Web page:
1) 7.5 million people suffer from problem or pathological gambling according to the 1999 report.
2) Consider the following thoughts from this same report.
a. “Problem or pathological gambling can affect the life of the gambler and others in varied and profound ways. The [National Research Council] study stated that ‘although the research in this area is sparse, it suggests that the magnitude and extent of personal consequences on the pathological gambler and his or her family may be severe.’?
b. “That report notes that many families of pathological gamblers suffer from a variety of financial, physical, and emotional problems, including divorce, domestic violence, child abuse and neglect, and a range of problems stemming from the severe financial hardship that commonly results from problem and pathological gambling. Children of compulsive gamblers are more likely to engage in delinquent behaviors such as smoking, drinking, and using drugs, and have an increased risk of developing problem or pathological gambling themselves.”
c. “In addition, according to NRC, ‘Bankruptcy presents yet another adverse consequence of excessive gambling. In one of the few studies to address bankruptcy, Ladouceur et al. (1994) found that 28 percent of the 60 pathological gamblers attending Gamblers Anonymous reported either that they had filed for bankruptcy or reported debts of $75,000 to $150,000.'”
3) Under a section entitled “The Costs To Society” the report says the following:
a. “In addition to the costs of problem and pathological gambling borne by the individual and his or her family, there are broader costs to society. NORC estimated that the annual average costs of job loss, unemployment benefits, welfare benefits, poor physical and mental health, and problem or pathological gambling treatment is approximately $1,200 per pathological gambler per year and approximately $715 per problem gambler per year.38 NORC further estimated that lifetime costs (bankruptcy, arrests, imprisonment, legal fees for divorce, and so forth) at $10,550 per pathological gambler, and $5,130 per problem gambler. With these figures, NORC calculated that the aggregate annual costs of problem and pathological gambling caused by the factors cited above were approximately $5 billion per year, in addition to $40 billion in estimated lifetime costs.”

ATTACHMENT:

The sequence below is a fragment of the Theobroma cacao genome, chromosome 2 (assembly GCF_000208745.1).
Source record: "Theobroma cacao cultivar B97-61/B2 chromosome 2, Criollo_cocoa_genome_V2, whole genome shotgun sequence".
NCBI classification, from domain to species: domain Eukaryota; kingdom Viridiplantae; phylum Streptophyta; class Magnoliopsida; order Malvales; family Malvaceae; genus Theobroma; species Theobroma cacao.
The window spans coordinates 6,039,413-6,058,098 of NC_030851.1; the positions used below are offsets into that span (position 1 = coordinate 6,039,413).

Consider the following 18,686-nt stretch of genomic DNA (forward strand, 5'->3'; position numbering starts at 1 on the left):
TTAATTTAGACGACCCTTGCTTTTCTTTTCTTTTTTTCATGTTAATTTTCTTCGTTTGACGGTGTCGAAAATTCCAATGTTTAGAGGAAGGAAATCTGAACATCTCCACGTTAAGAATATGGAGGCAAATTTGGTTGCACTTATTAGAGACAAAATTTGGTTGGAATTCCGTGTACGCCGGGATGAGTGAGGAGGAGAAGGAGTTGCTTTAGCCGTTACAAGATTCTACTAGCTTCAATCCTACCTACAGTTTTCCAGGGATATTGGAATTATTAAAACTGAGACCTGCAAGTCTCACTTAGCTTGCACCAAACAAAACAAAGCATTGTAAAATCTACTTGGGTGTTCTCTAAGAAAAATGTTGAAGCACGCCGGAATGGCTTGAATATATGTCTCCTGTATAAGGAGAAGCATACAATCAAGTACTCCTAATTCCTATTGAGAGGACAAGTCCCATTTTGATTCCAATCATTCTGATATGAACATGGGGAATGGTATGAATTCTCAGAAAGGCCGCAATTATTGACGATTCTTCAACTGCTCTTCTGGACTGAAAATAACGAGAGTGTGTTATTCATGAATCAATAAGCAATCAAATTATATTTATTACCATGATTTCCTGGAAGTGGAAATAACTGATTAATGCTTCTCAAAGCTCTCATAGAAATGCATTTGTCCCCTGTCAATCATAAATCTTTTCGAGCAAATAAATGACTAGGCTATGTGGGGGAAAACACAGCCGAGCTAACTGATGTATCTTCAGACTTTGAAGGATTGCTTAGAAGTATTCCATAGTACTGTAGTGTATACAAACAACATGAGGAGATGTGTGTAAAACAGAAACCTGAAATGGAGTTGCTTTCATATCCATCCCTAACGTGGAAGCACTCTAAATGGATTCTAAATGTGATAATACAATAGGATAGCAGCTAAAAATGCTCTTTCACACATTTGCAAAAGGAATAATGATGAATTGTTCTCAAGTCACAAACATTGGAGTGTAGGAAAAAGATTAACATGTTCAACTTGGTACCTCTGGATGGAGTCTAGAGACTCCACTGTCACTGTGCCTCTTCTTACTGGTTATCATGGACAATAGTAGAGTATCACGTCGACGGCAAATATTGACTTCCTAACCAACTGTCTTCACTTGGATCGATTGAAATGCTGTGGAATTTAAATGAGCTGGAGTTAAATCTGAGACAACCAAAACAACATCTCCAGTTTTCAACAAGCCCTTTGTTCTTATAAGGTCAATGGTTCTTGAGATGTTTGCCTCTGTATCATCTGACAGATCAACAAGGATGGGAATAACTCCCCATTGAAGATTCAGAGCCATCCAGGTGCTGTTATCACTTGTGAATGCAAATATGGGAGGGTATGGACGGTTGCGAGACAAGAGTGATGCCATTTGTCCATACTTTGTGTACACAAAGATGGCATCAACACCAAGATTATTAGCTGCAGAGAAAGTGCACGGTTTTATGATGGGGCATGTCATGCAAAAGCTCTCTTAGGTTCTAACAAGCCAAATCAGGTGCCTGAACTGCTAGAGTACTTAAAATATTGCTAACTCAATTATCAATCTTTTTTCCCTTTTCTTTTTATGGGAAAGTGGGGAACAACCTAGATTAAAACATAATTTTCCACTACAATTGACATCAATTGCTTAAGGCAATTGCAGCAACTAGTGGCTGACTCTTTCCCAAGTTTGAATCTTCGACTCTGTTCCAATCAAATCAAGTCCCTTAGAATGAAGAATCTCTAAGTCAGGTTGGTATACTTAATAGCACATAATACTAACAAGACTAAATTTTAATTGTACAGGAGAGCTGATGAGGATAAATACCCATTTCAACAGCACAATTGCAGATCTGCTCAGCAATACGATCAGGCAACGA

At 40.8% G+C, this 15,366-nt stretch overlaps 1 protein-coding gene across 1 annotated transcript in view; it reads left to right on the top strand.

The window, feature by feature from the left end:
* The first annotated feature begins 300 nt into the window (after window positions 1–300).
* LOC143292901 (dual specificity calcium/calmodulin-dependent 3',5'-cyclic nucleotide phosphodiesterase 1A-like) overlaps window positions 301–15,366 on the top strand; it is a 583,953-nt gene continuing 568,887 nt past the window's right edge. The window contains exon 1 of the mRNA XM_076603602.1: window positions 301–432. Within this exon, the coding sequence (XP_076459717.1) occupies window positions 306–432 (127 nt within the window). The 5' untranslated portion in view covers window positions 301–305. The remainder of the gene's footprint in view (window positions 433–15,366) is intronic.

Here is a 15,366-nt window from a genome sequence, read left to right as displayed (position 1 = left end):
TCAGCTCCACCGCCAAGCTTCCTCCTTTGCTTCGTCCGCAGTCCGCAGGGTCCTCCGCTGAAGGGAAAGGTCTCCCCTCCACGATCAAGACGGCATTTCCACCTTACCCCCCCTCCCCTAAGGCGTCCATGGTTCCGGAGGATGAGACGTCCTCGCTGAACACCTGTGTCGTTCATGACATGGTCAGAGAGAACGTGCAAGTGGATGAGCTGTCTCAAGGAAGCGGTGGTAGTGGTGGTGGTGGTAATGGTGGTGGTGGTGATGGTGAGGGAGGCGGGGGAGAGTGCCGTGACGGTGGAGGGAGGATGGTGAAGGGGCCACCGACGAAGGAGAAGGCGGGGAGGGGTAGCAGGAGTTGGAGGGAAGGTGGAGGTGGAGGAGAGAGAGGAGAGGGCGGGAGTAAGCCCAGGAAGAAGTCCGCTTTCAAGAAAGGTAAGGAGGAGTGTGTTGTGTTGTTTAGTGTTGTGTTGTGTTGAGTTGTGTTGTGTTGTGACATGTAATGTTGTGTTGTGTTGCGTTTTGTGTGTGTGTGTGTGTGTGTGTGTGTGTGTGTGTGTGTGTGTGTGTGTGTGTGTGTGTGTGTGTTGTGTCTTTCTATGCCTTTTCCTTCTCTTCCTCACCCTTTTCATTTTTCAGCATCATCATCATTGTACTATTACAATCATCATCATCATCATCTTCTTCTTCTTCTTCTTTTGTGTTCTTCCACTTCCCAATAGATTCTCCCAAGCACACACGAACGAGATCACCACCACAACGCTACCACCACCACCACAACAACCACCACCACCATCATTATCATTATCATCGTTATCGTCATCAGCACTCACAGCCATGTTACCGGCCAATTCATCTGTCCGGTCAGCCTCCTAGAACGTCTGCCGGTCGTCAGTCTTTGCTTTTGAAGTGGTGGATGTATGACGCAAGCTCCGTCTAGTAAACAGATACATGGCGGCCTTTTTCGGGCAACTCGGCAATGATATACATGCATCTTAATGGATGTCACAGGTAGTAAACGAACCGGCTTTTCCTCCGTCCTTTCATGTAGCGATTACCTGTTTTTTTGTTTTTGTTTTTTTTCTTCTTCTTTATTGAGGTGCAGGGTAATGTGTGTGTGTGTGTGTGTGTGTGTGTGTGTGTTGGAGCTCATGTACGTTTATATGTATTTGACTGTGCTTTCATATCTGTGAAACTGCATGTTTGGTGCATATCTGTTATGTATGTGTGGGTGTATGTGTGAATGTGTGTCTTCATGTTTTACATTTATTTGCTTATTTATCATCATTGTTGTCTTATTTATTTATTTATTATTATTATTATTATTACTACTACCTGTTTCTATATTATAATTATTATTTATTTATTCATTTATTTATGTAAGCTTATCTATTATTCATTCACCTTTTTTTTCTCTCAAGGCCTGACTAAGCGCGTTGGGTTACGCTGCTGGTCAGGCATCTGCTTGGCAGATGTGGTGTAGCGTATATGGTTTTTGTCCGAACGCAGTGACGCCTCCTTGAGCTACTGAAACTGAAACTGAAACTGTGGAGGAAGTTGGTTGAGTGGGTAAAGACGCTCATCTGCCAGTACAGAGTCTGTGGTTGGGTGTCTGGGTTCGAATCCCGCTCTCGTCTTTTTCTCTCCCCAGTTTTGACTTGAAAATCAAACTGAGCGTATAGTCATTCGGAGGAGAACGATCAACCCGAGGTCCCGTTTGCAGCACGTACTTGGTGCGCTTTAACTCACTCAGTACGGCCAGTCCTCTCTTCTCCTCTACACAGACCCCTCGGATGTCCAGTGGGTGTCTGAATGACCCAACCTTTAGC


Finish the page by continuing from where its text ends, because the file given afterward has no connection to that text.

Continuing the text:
b. “NORC admittedly ?focuse[d] on a small number of tangible consequences? and did not attempt to estimate the financial costs of any gambling related incidences of theft, embezzlement, suicide, domestic violence, child abuse and neglect, and the non-legal costs of divorce. As a result, its figures must be taken as minimums. According to NORC: ‘The current economic impact of problem and pathological gambling, in terms of population or cost per prevalent case, appears smaller than the impacts of such lethal competitors as alcohol abuse (estimated annual cost of $166 billion) and heart disease (estimated annual cost of $125 billion). However, the costs that are measured through health-based estimates do not capture all of the consequences important to the person, family, or society. The burden of family breakdown, for example, is outside of these measures.'”
c. Soucre: http://govinfo.library.unt.edu/ngisc/reports/4.pdf
4) The study also cites concerns regarding the following consequences of gambling:
a. Adolescent Gambling
c. Drug Abuse
g. Abuse and Neglect
h. Source: http://govinfo.library.unt.edu/ngisc/reports/7.pdf
4. What do the scriptures teach?
1) Psalm 101:7 “He that worketh deceit shall not dwell within my house: he that telleth lies shall not tarry in my sight.”
2) Proverbs 20:17 “Bread of deceit is sweet to a man; but afterwards his mouth shall be filled with gravel.”
3) Colossians 3:9 “Lie not one to another, seeing that ye have put off the old man with his deeds;”
IV. Other Problems with Gambling
1. Gambling is not being a faithful steward of our resources (1 Corinthians 4:2).
2. Gambling caters to enjoying the pleasures of sin for a season (Hebrews 11:25).
3. Gambling undermines the value of honest labor (Ephesians 4:28).
4. The con artist deceives himself by saying, “I don’t take money away from other people; they give it to me,” yet we recognize him as nothing more than a witty thief. Why ought we not to see the gambling industry in the same light?
1. What have we learned?
1) Gambling is about money.
2) Gambling robs the old, poor, mentally unstable, and you.
3) Gambling fosters lying and deception.
4) Other problems with gambling.
2. Does holiness and gambling go together?
1) I think we can see that gambling is far from living a holy life.
2) As Christians who desire God’s holiness in our life, let us pursue the means by which we may be such.